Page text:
Debating the Benefits of Nuclear Superiority, Part III
Editor’s Note: Back in February I riffed on a post by Erik Voeten in which Erik discussed two articles in International Organization (IO). One, by our colleague Matt Kroenig, argued that nuclear superiority gives states advantages in crisis bargaining (PDF). Another, by Todd Sechser and Matthew Fuhrmann, rejects this claim (PDF).
After the two posts sparked some interesting discussion–both on- and offline–I approached all three about doing a mini-symposium at the Duck of Minerva. They agreed. Kroenig kicked us off with objections to Sechser and Fuhrmann, and soon after we ran Sechser’s and Fuhrmann’s critique of Kroenig’s article. In this post, Sechser and Fuhrmann respond directly to Kroenig’s earlier post.
This is a guest post by Todd Sechser and Matthew Fuhrmann. Sechser is an Assistant Professor in the Woodrow Wilson Department of Politics at the University of Virginia. Fuhrmann is an Assistant Professor of Political Science at Texas A&M University.
First, we want to thank Dan Nexon and the folks at the Duck of Minerva for the opportunity to participate in this important exchange.
The key question in our debate with Matthew Kroenig is whether nuclear weapons (or nuclear superiority) are credible and effective tools of coercion. Nuclear weapons may be useful for deterrence, but can they also coerce? Our theories reach opposite conclusions: we say no; Kroenig says yes. Both sides marshal evidence to support their arguments. So who is right? Our goal in this post is to evaluate Kroenig’s empirical results and respond to his critique of our article.
We begin with Kroenig’s response. We appreciate his engagement with our research, but his harsh criticisms generate more heat than light. Kroenig’s critique of our article boils down to two basic points:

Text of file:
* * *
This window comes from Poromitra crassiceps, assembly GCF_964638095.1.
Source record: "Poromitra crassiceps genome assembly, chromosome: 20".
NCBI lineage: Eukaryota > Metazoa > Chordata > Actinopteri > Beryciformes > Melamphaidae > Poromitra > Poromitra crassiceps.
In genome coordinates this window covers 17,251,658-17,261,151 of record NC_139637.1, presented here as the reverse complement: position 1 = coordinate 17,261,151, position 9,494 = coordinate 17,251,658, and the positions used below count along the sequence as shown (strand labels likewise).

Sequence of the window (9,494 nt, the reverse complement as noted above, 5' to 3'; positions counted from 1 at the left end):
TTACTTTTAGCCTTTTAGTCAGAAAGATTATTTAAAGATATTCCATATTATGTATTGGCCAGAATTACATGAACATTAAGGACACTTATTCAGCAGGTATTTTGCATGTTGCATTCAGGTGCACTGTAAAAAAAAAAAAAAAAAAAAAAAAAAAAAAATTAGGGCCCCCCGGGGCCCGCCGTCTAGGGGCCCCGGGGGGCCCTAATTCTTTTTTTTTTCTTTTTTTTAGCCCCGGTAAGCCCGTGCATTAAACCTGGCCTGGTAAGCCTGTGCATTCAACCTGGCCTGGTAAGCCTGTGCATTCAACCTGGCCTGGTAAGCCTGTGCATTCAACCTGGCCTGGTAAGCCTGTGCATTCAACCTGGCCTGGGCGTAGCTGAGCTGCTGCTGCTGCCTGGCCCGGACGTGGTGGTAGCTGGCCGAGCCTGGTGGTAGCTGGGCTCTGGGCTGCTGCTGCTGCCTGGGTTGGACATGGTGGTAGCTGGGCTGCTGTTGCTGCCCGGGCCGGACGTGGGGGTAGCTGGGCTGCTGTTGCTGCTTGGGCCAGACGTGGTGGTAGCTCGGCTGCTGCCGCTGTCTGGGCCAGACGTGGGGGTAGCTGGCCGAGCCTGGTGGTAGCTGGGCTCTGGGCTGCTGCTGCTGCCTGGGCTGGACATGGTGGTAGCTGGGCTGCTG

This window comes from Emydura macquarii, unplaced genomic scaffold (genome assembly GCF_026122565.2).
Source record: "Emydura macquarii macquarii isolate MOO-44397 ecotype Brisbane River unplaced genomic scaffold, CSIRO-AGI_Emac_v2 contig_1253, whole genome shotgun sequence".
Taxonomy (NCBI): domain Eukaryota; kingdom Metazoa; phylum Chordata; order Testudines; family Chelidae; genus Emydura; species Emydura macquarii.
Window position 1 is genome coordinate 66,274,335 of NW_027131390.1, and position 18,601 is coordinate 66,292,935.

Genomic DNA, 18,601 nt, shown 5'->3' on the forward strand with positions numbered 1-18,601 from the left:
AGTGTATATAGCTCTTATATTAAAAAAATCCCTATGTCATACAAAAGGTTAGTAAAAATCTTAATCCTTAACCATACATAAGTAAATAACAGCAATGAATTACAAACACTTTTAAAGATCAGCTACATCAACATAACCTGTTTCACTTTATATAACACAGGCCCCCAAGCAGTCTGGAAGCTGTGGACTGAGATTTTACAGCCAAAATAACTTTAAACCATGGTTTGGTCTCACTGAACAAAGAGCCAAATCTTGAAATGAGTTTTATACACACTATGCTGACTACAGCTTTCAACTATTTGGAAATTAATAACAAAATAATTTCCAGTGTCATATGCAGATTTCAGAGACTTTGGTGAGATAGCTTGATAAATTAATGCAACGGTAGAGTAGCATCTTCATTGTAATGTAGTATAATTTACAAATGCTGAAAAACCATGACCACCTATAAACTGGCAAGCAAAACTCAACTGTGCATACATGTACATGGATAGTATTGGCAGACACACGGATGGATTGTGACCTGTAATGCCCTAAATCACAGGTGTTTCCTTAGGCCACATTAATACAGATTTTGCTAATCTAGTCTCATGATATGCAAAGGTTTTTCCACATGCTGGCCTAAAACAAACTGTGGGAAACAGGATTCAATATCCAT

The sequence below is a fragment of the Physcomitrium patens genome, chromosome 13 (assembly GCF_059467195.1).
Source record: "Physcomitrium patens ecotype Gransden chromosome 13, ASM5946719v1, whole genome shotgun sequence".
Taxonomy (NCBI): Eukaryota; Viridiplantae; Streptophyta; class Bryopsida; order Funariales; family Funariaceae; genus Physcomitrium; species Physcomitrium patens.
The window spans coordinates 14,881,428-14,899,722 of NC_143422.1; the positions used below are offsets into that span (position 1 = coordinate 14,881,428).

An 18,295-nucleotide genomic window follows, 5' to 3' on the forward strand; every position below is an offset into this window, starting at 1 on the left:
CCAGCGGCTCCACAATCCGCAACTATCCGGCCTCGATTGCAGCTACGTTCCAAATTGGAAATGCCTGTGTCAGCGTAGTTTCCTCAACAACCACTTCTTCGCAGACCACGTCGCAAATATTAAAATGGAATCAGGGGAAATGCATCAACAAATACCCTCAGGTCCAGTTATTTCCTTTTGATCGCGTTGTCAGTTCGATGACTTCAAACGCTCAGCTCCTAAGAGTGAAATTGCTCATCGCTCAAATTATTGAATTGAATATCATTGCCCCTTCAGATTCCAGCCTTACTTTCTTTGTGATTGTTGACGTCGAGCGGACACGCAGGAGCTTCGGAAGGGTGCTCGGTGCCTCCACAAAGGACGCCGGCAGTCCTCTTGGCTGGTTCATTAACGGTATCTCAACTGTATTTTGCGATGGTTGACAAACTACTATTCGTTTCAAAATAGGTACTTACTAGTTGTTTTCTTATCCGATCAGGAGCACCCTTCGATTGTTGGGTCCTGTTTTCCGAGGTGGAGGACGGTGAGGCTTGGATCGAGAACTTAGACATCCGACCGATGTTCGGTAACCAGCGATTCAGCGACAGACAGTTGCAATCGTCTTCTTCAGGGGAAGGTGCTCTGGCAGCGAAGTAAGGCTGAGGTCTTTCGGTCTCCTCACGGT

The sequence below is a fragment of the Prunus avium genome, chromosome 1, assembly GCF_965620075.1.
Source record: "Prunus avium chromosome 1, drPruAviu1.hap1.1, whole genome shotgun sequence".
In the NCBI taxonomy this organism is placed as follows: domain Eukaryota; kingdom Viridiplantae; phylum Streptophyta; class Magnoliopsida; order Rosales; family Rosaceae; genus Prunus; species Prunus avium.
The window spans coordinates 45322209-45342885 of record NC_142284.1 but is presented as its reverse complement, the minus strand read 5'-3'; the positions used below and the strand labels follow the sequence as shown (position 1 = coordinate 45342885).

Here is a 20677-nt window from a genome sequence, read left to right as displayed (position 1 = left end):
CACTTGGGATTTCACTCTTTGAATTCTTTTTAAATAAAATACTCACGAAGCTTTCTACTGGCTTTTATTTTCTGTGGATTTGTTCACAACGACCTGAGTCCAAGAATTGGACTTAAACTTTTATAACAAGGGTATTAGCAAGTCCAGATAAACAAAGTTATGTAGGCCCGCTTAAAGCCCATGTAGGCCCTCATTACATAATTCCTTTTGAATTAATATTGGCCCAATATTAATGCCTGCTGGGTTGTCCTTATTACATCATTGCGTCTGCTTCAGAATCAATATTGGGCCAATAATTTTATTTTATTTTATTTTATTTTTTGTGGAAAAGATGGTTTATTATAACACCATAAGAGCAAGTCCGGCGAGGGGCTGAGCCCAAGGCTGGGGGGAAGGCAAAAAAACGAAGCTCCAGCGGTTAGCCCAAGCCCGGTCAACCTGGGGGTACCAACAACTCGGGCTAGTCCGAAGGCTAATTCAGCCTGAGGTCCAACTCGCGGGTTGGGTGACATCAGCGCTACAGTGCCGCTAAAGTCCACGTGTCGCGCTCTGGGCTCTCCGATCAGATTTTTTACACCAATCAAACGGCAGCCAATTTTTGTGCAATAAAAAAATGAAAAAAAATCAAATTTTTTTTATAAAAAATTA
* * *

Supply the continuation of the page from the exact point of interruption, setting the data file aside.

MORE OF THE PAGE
1. The MCT dataset produces puzzling results, so it must be flawed.
Kroenig’s most forceful argument is that the dataset we use in our study – the Militarized Compellent Threats (MCT) dataset – produces “bizarre” results and therefore should be discarded. Specifically, two factors turn out to be poor predictors of crisis outcomes in our analysis: conventional military power and crisis stakes. Instead, intra-crisis signaling is much more important for explaining who wins and loses. Even though this is precisely what contemporary models of crisis bargaining have been telling us for years (see, for example, Morrow and Fearon), for Kroenig this result is so strange that it warrants abandoning the dataset altogether.
First, Kroenig neglects to mention that that his study finds exactly the same thing: namely, that conventional military capabilities and crisis stakes do not accurately predict who wins and loses, whereas intra-crisis behavior does. So his objection here is puzzling.
Second, scholars have known for decades that powerful states are not necessarily more successful – and may actually be less successful – in coercive diplomacy. This is not difficult to understand: leaders of weak states have many incentives for resisting coercion by powerful challengers, such as reputation-building and domestic political gain. Our results are thus quite consistent with previous scholarship.